Continuous Integration is the idea of continuously merging the code of all developers into the code base. What does that mean? Well, when an application has more than one developer working on it periodically you need to make sure that the code all works together. Traditionally, we call this integration. In the old days (and in many shops today), we would pick various points in time (weekly, monthly, etc) to regularly integrate the code (often referred to as a “merge window”) to make sure everything everyone was doing worked together. As you might imagine, that integration period has a few problems.
First up, if the period is too big (e.g. monthly), there is often a lot of work to merge the code together. Why? Because developers in that long a span of time may actually make changes to the same files or even the same lines of code. We also have no real way of predicting how many conflicts we can expect. As a result, we end up with a merge procedure which is unpredictable in length and requires detailed, careful work by, usually, one person that also blocks the rest of the team from continuing. Typically we would also use this merge window to integrate any patches for any of the dependencies of the application, e.g. operating system updates, security fixes in libraries.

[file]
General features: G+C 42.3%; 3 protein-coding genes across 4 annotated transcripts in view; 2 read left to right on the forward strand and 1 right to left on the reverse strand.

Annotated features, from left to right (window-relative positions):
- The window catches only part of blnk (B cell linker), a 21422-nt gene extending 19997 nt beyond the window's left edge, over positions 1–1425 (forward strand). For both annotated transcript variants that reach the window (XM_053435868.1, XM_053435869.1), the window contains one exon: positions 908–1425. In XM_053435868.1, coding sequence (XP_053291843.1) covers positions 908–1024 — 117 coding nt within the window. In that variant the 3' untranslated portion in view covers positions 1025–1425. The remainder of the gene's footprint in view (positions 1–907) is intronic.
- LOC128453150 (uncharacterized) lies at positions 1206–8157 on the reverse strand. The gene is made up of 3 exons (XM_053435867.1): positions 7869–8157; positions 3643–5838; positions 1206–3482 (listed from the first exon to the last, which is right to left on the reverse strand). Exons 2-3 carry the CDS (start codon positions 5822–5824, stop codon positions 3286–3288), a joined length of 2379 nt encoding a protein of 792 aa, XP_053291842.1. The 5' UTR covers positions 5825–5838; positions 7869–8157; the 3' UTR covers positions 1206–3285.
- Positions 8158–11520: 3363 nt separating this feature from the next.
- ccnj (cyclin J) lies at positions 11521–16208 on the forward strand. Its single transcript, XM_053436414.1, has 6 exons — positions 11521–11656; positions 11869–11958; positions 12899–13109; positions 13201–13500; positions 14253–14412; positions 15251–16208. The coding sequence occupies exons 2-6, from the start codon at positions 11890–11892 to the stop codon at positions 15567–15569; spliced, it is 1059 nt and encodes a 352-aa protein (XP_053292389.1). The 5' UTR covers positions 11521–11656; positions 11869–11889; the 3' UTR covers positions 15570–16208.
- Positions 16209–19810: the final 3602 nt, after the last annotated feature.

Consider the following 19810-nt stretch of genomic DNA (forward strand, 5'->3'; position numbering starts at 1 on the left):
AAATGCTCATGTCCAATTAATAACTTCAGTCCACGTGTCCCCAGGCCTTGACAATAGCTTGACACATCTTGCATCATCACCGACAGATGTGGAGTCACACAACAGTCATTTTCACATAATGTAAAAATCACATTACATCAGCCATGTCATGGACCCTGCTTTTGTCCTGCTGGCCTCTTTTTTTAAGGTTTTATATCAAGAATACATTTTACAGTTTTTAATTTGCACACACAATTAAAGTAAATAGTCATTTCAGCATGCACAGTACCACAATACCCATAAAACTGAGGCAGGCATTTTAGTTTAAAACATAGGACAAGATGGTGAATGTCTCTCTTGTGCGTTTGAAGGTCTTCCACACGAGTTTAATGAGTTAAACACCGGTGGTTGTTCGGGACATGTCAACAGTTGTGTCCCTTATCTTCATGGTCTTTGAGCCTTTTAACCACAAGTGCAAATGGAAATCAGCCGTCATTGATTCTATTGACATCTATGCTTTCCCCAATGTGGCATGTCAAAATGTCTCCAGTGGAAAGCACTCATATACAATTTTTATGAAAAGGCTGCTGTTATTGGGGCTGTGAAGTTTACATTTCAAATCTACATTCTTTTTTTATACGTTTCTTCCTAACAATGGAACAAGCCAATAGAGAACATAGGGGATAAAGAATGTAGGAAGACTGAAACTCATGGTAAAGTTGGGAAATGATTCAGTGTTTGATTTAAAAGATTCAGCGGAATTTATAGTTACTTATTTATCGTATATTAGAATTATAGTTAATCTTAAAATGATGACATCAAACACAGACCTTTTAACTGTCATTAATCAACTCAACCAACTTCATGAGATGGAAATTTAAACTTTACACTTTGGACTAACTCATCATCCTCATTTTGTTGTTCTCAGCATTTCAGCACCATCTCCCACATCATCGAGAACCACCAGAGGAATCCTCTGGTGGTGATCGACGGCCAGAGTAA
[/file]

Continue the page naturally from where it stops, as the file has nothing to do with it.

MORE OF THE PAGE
Obviously, we can mitigate some of these issues by reducing the length of time between “integrations.” However, we still have the unpredictability factor and one person blocking the team for some period of time.
As a result, even though continuously integrating may require more effort (in total) over time than using traditional integration merge windows, the consensus is that the advantages are worth it. Specifically, the work is allocated not to a single “merge expert” but rather the author’s of the code, the chances for major conflicts are much lower, and typically results in better software.